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Corporates ask for cash after UK pension fund gilt blow-up-source

Corporates ask for cash after UK pension fund gilt blow-up-source
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LONDON, Sept 30 (Reuters) – British pension funds with big losses on gilt market derivatives have sought emergency funding from the companies they manage money in as they race to dump assets to raise cash, industry sources said on Friday.

Many pension funds were caught out this week when bond yields rose, prompting the Bank of England to step in. Funds had to stump up cash to meet collateral demand.

Some funds exited derivatives positions because they couldn’t cash in on time, but are trying to pare back those hedges so they don’t face more volatile moves, the people said. Demand for cash from liability-driven investment (LDI) funds that manage derivatives has created a crisis that threatens many of Britain’s biggest pension funds. Some fear it could spread contagion widely.

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Some pension funds sought help from their sponsors, the parent companies whose employee pensions they manage, including trying to open credit lines with banks, according to three pension consultants and one pension fund manager.

The extent of liquidity pressure on pension funds remains unclear after the Bank of England said on Wednesday it would buy 65 billion pounds ($72.21 billion) of gilts and suspend plans to sell bonds it already holds. “Schemes are looking to do whatever they can to reset their hedges,” said Simeon Willis, chief investment officer at XPS Pension Group, including seeking standby facilities with their sponsors. A pension fund manager, who spoke on condition of anonymity, said his scheme had asked his parents to open a credit line on Wednesday when it looked like it was running out of cash but was refused. The BoE then made its announcement, sending bond yields lower and easing panic.

Sarco’s pension scheme, the outsourcing giant, has requested a line of credit from its parent, British media reported on Friday. Serco declined to comment.

“We understand the importance of companies hedging that we can support pension schemes, and we’ve got pension funds with an eye on their short-term liquidity advantage,” said Calum McKenzie, investment partner at Aon.

LDI strategies help pension funds match their liabilities, future payments to pension members and their assets.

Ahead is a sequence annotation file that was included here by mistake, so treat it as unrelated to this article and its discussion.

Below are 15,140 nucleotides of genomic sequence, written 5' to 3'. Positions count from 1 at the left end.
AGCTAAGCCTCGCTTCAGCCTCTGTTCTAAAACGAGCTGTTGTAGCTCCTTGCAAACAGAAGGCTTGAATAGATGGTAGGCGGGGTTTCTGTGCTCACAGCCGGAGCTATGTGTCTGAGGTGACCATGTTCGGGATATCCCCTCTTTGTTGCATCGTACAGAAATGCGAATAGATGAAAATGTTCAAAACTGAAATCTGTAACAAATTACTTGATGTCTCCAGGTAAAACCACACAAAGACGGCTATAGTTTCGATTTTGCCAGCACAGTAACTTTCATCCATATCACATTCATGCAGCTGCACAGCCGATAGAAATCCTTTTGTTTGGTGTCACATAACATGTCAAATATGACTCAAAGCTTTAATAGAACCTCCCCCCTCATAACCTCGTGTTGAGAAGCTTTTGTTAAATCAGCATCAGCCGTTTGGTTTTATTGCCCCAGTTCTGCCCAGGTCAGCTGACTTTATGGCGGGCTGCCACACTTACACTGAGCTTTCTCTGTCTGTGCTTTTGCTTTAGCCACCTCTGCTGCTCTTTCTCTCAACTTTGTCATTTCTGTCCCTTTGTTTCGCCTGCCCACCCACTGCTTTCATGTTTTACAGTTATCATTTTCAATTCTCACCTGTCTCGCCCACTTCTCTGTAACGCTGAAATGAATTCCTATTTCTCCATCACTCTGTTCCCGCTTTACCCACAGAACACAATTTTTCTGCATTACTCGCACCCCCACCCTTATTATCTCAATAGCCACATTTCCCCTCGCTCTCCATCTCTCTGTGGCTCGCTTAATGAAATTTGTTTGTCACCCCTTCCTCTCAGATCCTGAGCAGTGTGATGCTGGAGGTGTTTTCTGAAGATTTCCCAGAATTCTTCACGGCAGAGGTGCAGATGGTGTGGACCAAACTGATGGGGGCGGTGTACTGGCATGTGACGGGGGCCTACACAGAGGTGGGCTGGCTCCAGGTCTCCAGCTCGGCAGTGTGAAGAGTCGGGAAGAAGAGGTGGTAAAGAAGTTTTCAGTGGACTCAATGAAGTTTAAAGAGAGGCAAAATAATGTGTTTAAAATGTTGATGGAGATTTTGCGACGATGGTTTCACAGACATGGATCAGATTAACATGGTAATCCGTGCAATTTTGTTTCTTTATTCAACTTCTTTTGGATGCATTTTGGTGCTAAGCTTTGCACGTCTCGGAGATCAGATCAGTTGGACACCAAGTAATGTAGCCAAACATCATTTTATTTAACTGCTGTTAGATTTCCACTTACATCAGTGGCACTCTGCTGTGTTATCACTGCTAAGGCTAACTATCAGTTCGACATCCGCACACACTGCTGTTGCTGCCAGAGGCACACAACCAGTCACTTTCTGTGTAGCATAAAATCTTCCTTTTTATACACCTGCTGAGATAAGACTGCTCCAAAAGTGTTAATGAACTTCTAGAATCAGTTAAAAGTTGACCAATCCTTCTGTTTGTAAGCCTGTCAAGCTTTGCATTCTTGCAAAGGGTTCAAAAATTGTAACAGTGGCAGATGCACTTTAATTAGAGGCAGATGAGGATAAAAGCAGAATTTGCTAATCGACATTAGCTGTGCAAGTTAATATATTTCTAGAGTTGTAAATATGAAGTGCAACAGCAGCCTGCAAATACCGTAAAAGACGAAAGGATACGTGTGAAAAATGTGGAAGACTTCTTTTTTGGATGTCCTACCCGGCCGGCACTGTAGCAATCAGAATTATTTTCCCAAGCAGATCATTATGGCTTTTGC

According to the Investment Association, the market has grown over the past decade and has around £1.6 trillion of assets in Britain. Read more

These strategies, sold by the likes of BlackRock, Insight Investments and Legal & General, are complex, use derivatives and leverage and are designed to hedge against volatile price swings in gilts.

But the markets moved so fast this week that the strategies couldn’t keep up.

Pension schemes were forced to sell assets to raise cash but everyone else is doing the same, pushing bond prices lower and prompting more calls for cash in a “doom loop” that the BoE on Wednesday decided threatened financial stability.

Banks expect pension funds to try to stay as liquid as possible and sell other assets.

“Fund surpluses will likely be used to reduce leverage rather than hunt for yield. Assets will be kept as liquid as possible,” Estien Schunrad, who works in the LDI team at RBC Capital Markets, said in an email to the pension fund on Friday. Reuters has seen.

“As for the immediate market impact, I expect the sell-off of less liquid assets to continue more slowly as market pressure eases. Any forced selling of gilt + linker in recent times may be possible when conditions allow.”

Pension funds own less liquid investments, ranging from government and corporate bonds to stocks and private equity.

RBC did not respond to requests for comment. Insight and L&G declined to comment. BlackRock said it was cutting leverage in its LDI fund. Read more

($1 = 0.9002 pounds)

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Reporting by Carolyn Cohn and Tommy Reggio Wilkes; Editing by David Gregorio

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